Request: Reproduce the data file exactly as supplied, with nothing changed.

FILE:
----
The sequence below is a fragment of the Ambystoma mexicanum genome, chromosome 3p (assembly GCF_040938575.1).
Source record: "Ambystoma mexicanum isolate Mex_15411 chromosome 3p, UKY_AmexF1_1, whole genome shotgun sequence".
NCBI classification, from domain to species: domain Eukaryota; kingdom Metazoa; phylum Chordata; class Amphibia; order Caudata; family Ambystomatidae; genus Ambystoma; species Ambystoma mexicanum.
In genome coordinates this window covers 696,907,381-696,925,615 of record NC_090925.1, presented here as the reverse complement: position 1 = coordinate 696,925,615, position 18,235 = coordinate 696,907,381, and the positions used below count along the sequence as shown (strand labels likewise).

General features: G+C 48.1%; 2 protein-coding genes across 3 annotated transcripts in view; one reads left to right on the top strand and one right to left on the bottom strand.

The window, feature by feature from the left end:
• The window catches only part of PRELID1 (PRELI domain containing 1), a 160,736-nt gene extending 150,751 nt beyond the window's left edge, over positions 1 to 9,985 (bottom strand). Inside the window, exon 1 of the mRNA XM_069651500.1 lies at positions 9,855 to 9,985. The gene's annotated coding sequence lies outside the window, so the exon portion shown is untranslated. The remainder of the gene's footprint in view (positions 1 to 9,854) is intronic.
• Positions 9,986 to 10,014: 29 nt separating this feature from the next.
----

The sequence below is a fragment of the Ambystoma mexicanum genome, chromosome 3p (assembly GCF_040938575.1).
Source record: "Ambystoma mexicanum isolate Mex_15411 chromosome 3p, UKY_AmexF1_1, whole genome shotgun sequence".
NCBI classification, from domain to species: domain Eukaryota; kingdom Metazoa; phylum Chordata; class Amphibia; order Caudata; family Ambystomatidae; genus Ambystoma; species Ambystoma mexicanum.
In genome coordinates this window covers 696,907,381-696,925,615 of record NC_090925.1, presented here as the reverse complement: position 1 = coordinate 696,925,615, position 18,235 = coordinate 696,907,381, and the positions used below count along the sequence as shown (strand labels likewise).

General features: G+C 48.1%; 2 protein-coding genes across 3 annotated transcripts in view; one reads left to right on the top strand and one right to left on the bottom strand.

The window, feature by feature from the left end:
• The window catches only part of PRELID1 (PRELI domain containing 1), a 160,736-nt gene extending 150,751 nt beyond the window's left edge, over positions 1 to 9,985 (bottom strand). Inside the window, exon 1 of the mRNA XM_069651500.1 lies at positions 9,855 to 9,985. The gene's annotated coding sequence lies outside the window, so the exon portion shown is untranslated. The remainder of the gene's footprint in view (positions 1 to 9,854) is intronic.
• Positions 9,986 to 10,014: 29 nt separating this feature from the next.